Locke And Rousseau And The Laws Of Nature In The 17th Century

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Laws of Nature When I think about laws in place in contemporary times, in other countries and in my own, or the meaning of human rights, the definition I would give can only be that of the regurgitated connections and learnings I have made while interacting in society and the information others have passed along to me or I have searched out for myself; however, for my purposes throughout this analysis, it should be explicitly known that I intend to keep myself separated emotionally and restrict the use of any seemingly bias responses, the goal of which is to allow more clear connections between famous pieces of texts written in the past with the understood definitions of that time to definitions and common understandings in the 21st century. In the early 18th century and late 17th century there was much discussion about the roles of government and laws of society. While there is always discussion going on about government and other such matters at all times present and past, my particular focus is on the discussions mainly in the 1700’s. This century is primitive to understanding how …show more content…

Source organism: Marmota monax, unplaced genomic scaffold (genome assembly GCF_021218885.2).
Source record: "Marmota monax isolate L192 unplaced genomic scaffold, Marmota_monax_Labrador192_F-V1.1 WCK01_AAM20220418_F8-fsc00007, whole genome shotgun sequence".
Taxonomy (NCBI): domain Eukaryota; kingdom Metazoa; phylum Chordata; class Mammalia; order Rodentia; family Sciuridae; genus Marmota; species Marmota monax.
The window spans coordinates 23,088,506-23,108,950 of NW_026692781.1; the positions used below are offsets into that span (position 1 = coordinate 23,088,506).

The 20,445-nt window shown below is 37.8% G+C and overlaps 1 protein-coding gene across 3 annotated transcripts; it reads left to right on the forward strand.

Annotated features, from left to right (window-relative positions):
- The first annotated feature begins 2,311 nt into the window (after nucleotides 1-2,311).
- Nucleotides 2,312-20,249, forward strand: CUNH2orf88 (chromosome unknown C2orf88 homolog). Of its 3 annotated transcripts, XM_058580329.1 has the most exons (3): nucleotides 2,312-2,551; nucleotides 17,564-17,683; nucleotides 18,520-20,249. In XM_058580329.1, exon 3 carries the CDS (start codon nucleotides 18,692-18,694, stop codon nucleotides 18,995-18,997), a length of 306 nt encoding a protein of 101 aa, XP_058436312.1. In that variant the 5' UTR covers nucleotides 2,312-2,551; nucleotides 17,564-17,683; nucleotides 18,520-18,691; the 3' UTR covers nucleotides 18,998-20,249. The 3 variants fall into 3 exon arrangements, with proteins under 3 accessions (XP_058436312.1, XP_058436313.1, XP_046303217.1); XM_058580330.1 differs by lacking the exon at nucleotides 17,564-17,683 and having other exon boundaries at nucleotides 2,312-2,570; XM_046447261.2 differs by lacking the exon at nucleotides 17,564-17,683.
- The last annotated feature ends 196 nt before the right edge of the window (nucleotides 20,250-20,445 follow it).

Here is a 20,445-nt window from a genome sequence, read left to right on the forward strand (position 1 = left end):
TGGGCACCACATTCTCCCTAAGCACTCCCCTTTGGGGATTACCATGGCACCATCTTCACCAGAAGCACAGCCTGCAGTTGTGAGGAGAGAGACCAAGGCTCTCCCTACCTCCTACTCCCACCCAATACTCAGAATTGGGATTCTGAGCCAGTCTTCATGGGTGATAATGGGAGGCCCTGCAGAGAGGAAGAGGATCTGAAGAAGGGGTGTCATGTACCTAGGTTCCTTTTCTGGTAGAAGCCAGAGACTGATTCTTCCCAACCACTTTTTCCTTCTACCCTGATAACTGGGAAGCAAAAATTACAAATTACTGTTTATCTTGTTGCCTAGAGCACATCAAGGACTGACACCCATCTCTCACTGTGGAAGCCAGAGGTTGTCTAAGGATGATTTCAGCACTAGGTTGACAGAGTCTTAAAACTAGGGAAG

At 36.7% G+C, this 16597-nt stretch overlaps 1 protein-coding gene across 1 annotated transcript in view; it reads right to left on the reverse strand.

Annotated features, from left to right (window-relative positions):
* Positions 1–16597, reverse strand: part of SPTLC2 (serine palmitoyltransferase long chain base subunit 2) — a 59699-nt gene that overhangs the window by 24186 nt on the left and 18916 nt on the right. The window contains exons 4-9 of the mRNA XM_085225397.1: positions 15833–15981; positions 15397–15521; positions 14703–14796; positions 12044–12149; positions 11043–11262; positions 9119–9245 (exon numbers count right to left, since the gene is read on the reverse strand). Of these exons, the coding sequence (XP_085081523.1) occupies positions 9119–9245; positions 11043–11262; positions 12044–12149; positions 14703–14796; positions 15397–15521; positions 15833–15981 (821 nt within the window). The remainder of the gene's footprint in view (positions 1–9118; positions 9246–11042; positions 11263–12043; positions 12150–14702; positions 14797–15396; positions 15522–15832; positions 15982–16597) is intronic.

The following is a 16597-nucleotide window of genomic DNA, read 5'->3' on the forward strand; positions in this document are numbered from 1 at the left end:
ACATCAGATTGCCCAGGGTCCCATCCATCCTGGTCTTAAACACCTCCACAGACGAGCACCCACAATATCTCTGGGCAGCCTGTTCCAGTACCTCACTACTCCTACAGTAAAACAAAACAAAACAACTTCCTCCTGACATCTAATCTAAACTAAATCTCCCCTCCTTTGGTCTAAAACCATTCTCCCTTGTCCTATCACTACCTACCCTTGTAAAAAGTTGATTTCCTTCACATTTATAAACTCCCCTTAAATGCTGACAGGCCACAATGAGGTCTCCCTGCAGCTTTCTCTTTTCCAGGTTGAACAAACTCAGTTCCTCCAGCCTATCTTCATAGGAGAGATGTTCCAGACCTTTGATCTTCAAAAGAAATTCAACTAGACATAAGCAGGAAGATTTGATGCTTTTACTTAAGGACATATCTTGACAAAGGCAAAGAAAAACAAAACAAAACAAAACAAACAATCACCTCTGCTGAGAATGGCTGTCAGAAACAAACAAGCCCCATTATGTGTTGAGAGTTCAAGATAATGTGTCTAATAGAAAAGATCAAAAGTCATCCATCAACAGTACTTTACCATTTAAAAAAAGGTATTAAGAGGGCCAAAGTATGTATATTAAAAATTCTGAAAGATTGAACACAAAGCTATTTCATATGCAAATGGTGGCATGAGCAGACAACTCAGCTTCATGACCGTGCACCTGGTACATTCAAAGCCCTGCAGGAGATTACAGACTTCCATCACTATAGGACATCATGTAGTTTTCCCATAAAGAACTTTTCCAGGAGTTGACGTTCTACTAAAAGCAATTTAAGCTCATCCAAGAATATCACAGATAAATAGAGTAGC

Now this is not to saw that these pieces of text were perfect or had all the greatest ideas because even I had personal bias. For example, I thought Locke’s idea of always going back to the first convention, which I also felt off put that included ‘Grotius’, he states “The law of majority voting is itself something established by convention, and presupposes unanimity, on one occasion at least.” It also can get difficult to understand Locke because he likes to talk about a lot of philosophical concepts but there is no doubt he was inspirational. Just like I had a personal bias and shared it, others wanted to speak up

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